As she got older, she found more ways to admire Parton.

"I've always talked about how much of an inspiration she is, not just as a woman but as an artist and businesswoman," she said. "She's owned who she is as a sexual being in a female body. She emanates love. I had a weird childhood, and her music lent love and lightness."

Crego described Parton as a fascinating, beautiful and generous woman.

"And she has been her whole life," she said. "And pro-alternative lifestyles. She's such a great role model."


Dana Bergstrom celebrates Parton's birthday every year, but doesn't claim the same levels of fandom as other attendees. But it's definitely grown.

"I think what Erin has done has made me appreciate Dolly more," she said. "The thing I like about Dolly is that she doesn't take herself seriously. She's all about having fun and doing what she loves."

During a recent phone interview, O'Daniel admitted she was sitting at a desk with a 9-inch Dolly Parton votive candle given to her by a coworker. She's not obsessed, she said, but she is a fan. This party is something to look forward to during what tends to be the coldest time of year.

"January is Dolly month for me," O'Daniel said. "That's intentional."

If you go

What: 20th Annual Dolly Parton Roller Skating Birthday Party

What the?: Celebrate Dolly Parton's 72nd birthday with costumes, music, rollerskating

When: 7-10 p.m. Saturday

Where: World of Wheels, 1218 Oakes Ave., Superior. After-party at Blush, 18 N. First Ave. W, Duluth

Dolly's greatest hits

Jolene. Jolene. Jolene. Jo-LENE.

The News Tribune asked readers, friends and cubicle mates to pick a favorite tune by Dolly Parton. Though there were a ton of responses, there was a clear favorite: “Jolene,” a song released by the singer-songwriter in 1973.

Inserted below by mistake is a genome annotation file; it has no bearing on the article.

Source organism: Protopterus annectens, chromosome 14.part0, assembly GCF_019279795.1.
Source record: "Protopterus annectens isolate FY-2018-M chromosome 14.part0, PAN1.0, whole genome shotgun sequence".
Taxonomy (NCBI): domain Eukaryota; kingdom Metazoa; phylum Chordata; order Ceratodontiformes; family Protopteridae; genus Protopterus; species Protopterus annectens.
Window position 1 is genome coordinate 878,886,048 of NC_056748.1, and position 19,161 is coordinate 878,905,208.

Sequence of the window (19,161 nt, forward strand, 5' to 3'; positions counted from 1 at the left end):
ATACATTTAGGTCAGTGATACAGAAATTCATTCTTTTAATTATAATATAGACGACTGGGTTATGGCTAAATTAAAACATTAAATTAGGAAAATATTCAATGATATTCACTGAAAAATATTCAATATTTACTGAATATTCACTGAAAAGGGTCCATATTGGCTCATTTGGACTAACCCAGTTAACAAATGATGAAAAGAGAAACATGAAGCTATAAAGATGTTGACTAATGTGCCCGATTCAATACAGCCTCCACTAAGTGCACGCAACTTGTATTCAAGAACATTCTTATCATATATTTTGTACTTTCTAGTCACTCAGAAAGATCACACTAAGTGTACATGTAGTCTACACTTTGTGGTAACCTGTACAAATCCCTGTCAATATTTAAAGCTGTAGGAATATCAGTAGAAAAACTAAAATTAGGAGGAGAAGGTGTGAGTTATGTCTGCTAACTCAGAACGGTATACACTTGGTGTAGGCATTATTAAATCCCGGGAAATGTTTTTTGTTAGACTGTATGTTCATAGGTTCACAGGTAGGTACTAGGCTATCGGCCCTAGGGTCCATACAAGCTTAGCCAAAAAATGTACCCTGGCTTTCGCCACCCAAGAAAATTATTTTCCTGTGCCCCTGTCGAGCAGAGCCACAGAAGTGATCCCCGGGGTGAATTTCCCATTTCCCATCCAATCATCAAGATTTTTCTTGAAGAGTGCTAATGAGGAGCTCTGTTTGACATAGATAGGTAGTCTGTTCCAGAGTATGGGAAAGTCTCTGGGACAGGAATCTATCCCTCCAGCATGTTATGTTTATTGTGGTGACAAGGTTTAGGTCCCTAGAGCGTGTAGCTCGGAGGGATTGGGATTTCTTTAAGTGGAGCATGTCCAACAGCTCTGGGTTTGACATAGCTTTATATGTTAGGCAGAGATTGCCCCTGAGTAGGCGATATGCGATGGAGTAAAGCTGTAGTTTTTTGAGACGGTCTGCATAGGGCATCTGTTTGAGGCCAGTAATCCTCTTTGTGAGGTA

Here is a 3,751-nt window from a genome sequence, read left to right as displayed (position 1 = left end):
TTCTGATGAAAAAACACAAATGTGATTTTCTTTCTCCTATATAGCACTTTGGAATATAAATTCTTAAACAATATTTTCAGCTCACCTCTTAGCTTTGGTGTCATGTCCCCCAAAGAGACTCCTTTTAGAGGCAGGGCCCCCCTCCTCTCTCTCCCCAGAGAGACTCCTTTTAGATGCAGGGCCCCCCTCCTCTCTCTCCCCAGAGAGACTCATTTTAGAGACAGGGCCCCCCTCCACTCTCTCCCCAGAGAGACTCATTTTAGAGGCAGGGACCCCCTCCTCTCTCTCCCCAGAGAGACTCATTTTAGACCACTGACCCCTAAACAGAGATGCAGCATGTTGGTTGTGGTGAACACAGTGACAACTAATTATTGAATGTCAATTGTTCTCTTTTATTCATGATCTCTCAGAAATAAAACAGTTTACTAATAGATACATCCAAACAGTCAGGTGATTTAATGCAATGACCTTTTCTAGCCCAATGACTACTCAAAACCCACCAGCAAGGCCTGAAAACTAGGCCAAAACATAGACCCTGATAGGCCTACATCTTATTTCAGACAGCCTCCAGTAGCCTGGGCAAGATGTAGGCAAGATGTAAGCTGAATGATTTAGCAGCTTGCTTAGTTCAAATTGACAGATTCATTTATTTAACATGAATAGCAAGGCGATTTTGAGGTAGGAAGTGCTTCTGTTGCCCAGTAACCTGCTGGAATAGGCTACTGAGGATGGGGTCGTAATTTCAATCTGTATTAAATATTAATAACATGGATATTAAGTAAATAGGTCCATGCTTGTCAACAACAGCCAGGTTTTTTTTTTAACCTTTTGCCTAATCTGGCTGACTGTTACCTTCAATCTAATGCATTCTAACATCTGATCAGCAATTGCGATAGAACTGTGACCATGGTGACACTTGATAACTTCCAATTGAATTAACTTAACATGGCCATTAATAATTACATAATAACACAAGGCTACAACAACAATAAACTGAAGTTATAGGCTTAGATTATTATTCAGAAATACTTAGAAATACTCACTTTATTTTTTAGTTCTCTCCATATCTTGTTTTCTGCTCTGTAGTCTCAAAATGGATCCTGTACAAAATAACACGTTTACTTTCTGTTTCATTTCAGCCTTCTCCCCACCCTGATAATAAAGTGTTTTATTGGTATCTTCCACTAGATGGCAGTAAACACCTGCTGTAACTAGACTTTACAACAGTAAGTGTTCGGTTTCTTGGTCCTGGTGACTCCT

Parton told National Public Radio in 2008 that the song’s inspiration was two-fold. The name came from a little girl named Jolene who was waiting for an autograph after a show. “Jolene. Jolene. Jolene. Jolene,” Parton recalled saying. “That is pretty. That sounds like a song. I’m going to write a song about that.”

The subject matter, thought, was another story - a certain red-haired bank teller who paid too much attention to Parton’s husband.  

“So, it’s a real innocent song all around, but it sounds like a dreadful one,” she told NPR.

The second-place pick was one that seemed to inspire nostalgia. “Coat of Many Colors” is Parton’s first-person song about her momma sewing her a coat made from donated rags. Even though they didn’t have money, “I was rich as I could be in my coat of many colors my momma made for me.”

Next up, the workers’ anthem. Parton’s “9 to 5” was written for the fem-friendly, down-with-the-man, workplace comedy of the same name. Parton won a Grammy Award for “Best Country Song” and “Best Country Vocal Performance, Female.”

“Islands in the Stream,” her duet with Kenny Rogers, “Here You Come Again” and “Hard Candy Christmas” were also favorites.

Of note: Parton’s cover of “Shine” by Collective Soul landed a few nods. And, in a world of snarky Facebook comments, only one person veered off topic with: “How is this Twin Ports news.” Turns out Dolly Parton is the great uniter.

Christa Lawler is a former reporter for the Duluth News Tribune.